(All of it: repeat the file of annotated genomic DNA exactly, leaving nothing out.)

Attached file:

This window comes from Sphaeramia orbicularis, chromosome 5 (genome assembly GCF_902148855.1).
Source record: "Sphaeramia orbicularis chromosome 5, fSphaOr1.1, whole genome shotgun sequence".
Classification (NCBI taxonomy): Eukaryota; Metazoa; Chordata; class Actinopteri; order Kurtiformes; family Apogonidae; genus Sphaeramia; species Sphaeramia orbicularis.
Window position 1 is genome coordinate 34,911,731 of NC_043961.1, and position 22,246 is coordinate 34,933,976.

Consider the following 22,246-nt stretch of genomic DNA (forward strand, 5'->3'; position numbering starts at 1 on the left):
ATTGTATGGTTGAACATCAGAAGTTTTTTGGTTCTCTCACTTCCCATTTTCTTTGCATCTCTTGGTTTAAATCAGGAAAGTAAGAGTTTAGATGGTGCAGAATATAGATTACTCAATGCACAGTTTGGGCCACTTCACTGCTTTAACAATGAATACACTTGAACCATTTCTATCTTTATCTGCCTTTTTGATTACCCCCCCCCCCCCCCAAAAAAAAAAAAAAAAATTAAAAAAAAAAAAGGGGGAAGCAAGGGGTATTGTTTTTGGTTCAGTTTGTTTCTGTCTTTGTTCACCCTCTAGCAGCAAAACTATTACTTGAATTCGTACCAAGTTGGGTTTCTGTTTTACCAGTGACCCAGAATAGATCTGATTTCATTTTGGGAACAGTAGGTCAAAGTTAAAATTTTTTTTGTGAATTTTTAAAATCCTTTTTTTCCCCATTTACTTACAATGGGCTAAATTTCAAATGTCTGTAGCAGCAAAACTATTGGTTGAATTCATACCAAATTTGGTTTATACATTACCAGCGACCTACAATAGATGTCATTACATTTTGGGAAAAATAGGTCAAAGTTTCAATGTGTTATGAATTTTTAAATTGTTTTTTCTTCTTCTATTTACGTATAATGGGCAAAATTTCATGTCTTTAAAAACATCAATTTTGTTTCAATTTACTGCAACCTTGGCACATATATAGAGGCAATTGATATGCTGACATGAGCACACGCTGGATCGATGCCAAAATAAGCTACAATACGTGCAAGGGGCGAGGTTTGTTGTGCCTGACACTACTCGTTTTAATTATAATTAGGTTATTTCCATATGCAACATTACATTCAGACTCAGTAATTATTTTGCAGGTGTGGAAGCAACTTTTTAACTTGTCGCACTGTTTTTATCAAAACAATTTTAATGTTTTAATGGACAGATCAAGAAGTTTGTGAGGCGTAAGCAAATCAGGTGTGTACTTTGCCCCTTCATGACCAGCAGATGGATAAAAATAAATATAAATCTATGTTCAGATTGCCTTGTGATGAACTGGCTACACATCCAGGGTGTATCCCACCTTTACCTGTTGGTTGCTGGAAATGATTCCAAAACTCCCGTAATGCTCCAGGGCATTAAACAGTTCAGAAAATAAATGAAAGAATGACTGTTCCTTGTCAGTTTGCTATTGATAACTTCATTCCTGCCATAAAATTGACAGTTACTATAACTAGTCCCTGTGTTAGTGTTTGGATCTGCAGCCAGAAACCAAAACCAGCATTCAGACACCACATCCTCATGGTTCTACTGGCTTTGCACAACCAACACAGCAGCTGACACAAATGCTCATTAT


This window comes from Sphaeramia orbicularis, chromosome 5 (genome assembly GCF_902148855.1).
Source record: "Sphaeramia orbicularis chromosome 5, fSphaOr1.1, whole genome shotgun sequence".
Classification (NCBI taxonomy): Eukaryota; Metazoa; Chordata; class Actinopteri; order Kurtiformes; family Apogonidae; genus Sphaeramia; species Sphaeramia orbicularis.
Window position 1 is genome coordinate 34,911,731 of NC_043961.1, and position 22,246 is coordinate 34,933,976.

Consider the following 22,246-nt stretch of genomic DNA (forward strand, 5'->3'; position numbering starts at 1 on the left):
ATTGTATGGTTGAACATCAGAAGTTTTTTGGTTCTCTCACTTCCCATTTTCTTTGCATCTCTTGGTTTAAATCAGGAAAGTAAGAGTTTAGATGGTGCAGAATATAGATTACTCAATGCACAGTTTGGGCCACTTCACTGCTTTAACAATGAATACACTTGAACCATTTCTATCTTTATCTGCCTTTTTGATTACCCCCCCCCCCCCCCAAAAAAAAAAAAAAAAATTAAAAAAAAAAAAGGGGGAAGCAAGGGGTATTGTTTTTGGTTCAGTTTGTTTCTGTCTTTGTTCACCCTCTAGCAGCAAAACTATTACTTGAATTCGTACCAAGTTGGGTTTCTGTTTTACCAGTGACCCAGAATAGATCTGATTTCATTTTGGGAACAGTAGGTCAAAGTTAAAATTTTTTTTGTGAATTTTTAAAATCCTTTTTTTCCCCATTTACTTACAATGGGCTAAATTTCAAATGTCTGTAGCAGCAAAACTATTGGTTGAATTCATACCAAATTTGGTTTATACATTACCAGCGACCTACAATAGATGTCATTACATTTTGGGAAAAATAGGTCAAAGTTTCAATGTGTTATGAATTTTTAAATTGTTTTTTCTTCTTCTATTTACGTATAATGGGCAAAATTTCATGTCTTTAAAAACATCAATTTTGTTTCAATTTACTGCAACCTTGGCACATATATAGAGGCAATTGATATGCTGACATGAGCACACGCTGGATCGATGCCAAAATAAGCTACAATACGTGCAAGGGGCGAGGTTTGTTGTGCCTGACACTACTCGTTTTAATTATAATTAGGTTATTTCCATATGCAACATTACATTCAGACTCAGTAATTATTTTGCAGGTGTGGAAGCAACTTTTTAACTTGTCGCACTGTTTTTATCAAAACAATTTTAATGTTTTAATGGACAGATCAAGAAGTTTGTGAGGCGTAAGCAAATCAGGTGTGTACTTTGCCCCTTCATGACCAGCAGATGGATAAAAATAAATATAAATCTATGTTCAGATTGCCTTGTGATGAACTGGCTACACATCCAGGGTGTATCCCACCTTTACCTGTTGGTTGCTGGAAATGATTCCAAAACTCCCGTAATGCTCCAGGGCATTAAACAGTTCAGAAAATAAATGAAAGAATGACTGTTCCTTGTCAGTTTGCTATTGATAACTTCATTCCTGCCATAAAATTGACAGTTACTATAACTAGTCCCTGTGTTAGTGTTTGGATCTGCAGCCAGAAACCAAAACCAGCATTCAGACACCACATCCTCATGGTTCTACTGGCTTTGCACAACCAACACAGCAGCTGACACAAATGCTCATTAT